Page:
Thursday, February 25, 2010

A Darker Shade of Gray

Not to state the obvious, but the title of this blog is "Shades of Gray." The purpose of this blog is stated as "my effort to make sense out of a world that think's its black and white but never can be... etc. etc." - an exploration of space in-between, if you will.

In general, my posts lean towards the positive, the comical, the sentimental, and occasionally the lightly sardonic. However, let's face it. I wouldn't have a blog called "Shades of Gray" if I didn't occasionally go through periods in my life that were a bit darker (otherwise this blog would be titled Sunshine and Puppies). In the past, this has been a significant issue for me (us). There have been periods where depression has had a rather severe impact on my life, my health and the lives of my loved ones.

I think we all have periods of darkness and periods of light. The goal, which is easier for some than others, is to keep the darkness from suffocating and the light from blinding. For me, it has been almost two years since I've really struggled with depression in a way that has left me feeling, in hindsight, terrified. Its been a gradual process, painstakingly gradual really, but over the years, with maturity, love, support and a little perspective, I've (we've) managed to get a decent handle on my emotions or brain chemistry, or whatever you want to call it.

(side note on the 'us' and the 'we' above - I have an incredible spouse/partner who has been with me through every single up and down as though he were experiencing them himself... He has done so with a level of patience, understanding, unwavering clarity, and devotion that defies comprehension. Without him.. well, there is no 'without him'.)

One of the key components in this delicate balance between light and dark has been to recognize the path that you're on, acknowledge it and find some diversions to keep you from going too far down the path and getting lost. One of those outlets for me is and has always been writing. Its undoubtedly a form of therapy - an anonymous ear whose soul purpose is to listen while I talk myself into making sense again. All this said, I'm using you as an outlet and a diversion today... its been a rough couple of weeks.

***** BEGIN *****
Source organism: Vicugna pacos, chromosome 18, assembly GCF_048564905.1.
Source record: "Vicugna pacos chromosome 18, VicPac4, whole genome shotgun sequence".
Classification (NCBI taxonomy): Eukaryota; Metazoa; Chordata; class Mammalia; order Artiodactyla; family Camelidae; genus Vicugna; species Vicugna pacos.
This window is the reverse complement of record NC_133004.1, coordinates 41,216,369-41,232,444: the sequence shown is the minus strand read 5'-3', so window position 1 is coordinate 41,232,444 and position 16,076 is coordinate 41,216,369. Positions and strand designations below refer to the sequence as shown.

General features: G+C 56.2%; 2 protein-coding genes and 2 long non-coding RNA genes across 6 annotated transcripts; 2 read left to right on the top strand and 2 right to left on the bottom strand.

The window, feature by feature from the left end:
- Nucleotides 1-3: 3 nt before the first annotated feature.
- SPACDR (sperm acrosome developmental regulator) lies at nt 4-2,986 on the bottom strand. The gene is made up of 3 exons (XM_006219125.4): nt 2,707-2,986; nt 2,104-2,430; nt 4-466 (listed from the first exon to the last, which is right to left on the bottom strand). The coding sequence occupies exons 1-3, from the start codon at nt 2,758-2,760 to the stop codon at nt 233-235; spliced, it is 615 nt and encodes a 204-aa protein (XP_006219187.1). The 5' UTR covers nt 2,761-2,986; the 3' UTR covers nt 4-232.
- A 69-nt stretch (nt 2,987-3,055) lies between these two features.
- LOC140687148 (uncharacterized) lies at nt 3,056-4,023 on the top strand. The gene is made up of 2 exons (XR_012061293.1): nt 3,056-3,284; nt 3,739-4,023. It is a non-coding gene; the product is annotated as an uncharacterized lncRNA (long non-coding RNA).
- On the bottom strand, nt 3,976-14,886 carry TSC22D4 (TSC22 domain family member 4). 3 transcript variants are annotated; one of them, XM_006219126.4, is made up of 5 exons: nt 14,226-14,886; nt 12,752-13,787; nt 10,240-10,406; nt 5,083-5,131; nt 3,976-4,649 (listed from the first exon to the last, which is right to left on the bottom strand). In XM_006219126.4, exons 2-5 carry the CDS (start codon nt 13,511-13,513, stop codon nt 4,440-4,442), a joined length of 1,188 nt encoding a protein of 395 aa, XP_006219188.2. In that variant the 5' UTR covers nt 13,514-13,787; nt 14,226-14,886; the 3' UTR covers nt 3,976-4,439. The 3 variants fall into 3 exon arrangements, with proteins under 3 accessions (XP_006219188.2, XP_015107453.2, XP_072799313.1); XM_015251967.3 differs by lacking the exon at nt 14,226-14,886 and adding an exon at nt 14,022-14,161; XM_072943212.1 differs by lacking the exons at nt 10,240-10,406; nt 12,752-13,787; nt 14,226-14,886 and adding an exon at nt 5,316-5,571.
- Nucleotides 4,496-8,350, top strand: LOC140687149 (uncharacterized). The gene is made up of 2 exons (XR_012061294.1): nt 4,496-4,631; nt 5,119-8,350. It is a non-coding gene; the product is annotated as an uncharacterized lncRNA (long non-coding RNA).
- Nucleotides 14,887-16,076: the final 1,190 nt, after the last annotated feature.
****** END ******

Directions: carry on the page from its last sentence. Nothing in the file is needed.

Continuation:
So, I mentioned above, we feel like we have a better handle on my depression than ever before. I think we understand it better, we have more coping mechanisms and we're better equipped to deal with the blah days. For me, this was a critical component in our decision to go ahead and have a child. Don't get me wrong, its not like the thought process was "hey, I'll never be sad again, lets have a baby and live happily ever after." It was more "I am confident that I am emotionally equipped and stable enough to be responsible for the emotional health and well being of another person forever - wow... holy crap that's huge." With that realization, I knew that there would be new emotional challenges on a level of which I was incapable of even beginning to comprehend. She's not even here yet and I'm getting a taste of that dynamic.

Gestational Diabetes (yes - I'm back to the GD Dilemma), in the scheme of life and pregnancy, is really NOT A HUGE DEAL. Its not. I'm not just saying that. I know this and tell myself this hundreds of times a day, I could be dealing with issues so very much more significant and severe. At the end of the day I have phenomenal medical care, this baby is being monitored twice a week and all of the odds say everything will be absolutely fine. The problem is, I have been tasked with the responsibility of monitoring this dilemma and keeping it in check and I am starting to feel like I have been given a completely impossible, truly insurmountable task. Not a good feeling under any circumstances - but really not a good feeling when the well being of your own helpless child is involved.

When your boss gives you a completely impossible, truly insurmountable task, chances are you start muttering obscenities, call your friends/family, vent about what an unreasonable (-insert your favorite derogatory name here) he/she is, suck it up, do your best, and at the end of the day it works out. Other than elevated blood pressure, loss of sleep, and perhaps an unexpected deficit in the liquor cabinet, no harm, no foul. When its your unborn child, however.... well for one thing, you can't go near the liquor cabinet. You feel like its life and death, there's no one to blame, there's no one to call names and no one who can really step in and help you own it. Maybe its just because I tend to be a little type-A and can be a little extreme but at the end of the day its like having a gun pointed at your child and you either pass or fail.